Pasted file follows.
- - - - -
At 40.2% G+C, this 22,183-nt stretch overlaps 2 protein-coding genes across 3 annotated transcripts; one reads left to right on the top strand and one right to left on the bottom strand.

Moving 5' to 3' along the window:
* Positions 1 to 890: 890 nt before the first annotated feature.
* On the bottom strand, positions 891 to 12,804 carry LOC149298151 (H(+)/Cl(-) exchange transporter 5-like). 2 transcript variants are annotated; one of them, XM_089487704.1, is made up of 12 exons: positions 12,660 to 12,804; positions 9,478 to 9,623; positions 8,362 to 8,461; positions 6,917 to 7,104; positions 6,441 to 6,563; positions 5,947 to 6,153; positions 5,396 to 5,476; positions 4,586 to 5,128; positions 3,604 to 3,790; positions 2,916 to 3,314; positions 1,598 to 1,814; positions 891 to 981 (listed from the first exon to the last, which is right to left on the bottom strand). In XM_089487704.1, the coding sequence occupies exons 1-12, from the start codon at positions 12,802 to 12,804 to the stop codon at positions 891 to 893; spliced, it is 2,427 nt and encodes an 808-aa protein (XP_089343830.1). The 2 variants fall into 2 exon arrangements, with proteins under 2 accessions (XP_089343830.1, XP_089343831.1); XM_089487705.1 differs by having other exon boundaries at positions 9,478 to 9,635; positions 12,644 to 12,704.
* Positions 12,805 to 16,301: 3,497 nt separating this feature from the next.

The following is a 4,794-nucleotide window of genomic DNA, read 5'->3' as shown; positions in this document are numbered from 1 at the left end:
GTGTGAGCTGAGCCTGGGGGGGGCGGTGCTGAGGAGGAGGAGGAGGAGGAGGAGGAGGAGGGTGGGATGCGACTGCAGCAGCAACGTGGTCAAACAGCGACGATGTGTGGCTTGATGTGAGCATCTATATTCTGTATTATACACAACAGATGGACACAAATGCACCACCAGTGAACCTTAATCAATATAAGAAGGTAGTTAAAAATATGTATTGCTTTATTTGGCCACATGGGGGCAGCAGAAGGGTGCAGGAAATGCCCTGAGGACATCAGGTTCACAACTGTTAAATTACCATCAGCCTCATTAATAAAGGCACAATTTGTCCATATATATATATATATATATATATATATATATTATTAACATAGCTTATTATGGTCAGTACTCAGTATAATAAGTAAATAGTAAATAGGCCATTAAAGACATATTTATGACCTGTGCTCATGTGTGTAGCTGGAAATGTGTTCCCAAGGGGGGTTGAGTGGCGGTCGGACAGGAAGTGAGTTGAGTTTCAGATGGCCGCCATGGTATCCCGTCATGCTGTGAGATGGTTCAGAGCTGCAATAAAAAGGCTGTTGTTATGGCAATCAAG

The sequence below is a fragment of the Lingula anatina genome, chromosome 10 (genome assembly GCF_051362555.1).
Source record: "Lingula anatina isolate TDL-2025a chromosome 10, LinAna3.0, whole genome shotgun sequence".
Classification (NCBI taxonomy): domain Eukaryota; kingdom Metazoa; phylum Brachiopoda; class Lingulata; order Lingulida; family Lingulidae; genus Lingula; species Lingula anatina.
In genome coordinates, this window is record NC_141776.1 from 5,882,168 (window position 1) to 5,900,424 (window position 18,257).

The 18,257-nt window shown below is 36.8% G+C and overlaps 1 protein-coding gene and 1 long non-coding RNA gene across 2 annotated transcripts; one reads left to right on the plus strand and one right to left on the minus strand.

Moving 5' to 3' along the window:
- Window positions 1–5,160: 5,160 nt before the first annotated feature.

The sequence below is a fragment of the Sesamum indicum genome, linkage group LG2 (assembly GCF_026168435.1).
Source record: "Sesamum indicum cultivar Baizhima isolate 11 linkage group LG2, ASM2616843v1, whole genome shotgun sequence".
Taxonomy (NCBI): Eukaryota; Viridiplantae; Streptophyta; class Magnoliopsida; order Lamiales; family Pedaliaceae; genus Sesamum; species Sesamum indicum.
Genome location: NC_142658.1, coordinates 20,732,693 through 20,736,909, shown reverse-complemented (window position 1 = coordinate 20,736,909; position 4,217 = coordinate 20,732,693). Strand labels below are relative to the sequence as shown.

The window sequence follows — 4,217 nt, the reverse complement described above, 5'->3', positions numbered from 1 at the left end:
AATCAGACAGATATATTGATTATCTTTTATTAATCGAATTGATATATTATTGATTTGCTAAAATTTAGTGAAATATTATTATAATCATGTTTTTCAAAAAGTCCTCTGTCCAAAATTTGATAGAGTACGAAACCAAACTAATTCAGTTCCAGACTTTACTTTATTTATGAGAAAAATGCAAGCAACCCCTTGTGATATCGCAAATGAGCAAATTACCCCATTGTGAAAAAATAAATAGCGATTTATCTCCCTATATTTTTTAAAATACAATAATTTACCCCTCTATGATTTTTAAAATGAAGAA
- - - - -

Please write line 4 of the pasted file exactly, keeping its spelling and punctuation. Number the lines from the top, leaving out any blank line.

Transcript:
* On the bottom strand, positions 891 to 12,804 carry LOC149298151 (H(+)/Cl(-) exchange transporter 5-like). 2 transcript variants are annotated; one of them, XM_089487704.1, is made up of 12 exons: positions 12,660 to 12,804; positions 9,478 to 9,623; positions 8,362 to 8,461; positions 6,917 to 7,104; positions 6,441 to 6,563; positions 5,947 to 6,153; positions 5,396 to 5,476; positions 4,586 to 5,128; positions 3,604 to 3,790; positions 2,916 to 3,314; positions 1,598 to 1,814; positions 891 to 981 (listed from the first exon to the last, which is right to left on the bottom strand). In XM_089487704.1, the coding sequence occupies exons 1-12, from the start codon at positions 12,802 to 12,804 to the stop codon at positions 891 to 893; spliced, it is 2,427 nt and encodes an 808-aa protein (XP_089343830.1). The 2 variants fall into 2 exon arrangements, with proteins under 2 accessions (XP_089343830.1, XP_089343831.1); XM_089487705.1 differs by having other exon boundaries at positions 9,478 to 9,635; positions 12,644 to 12,704.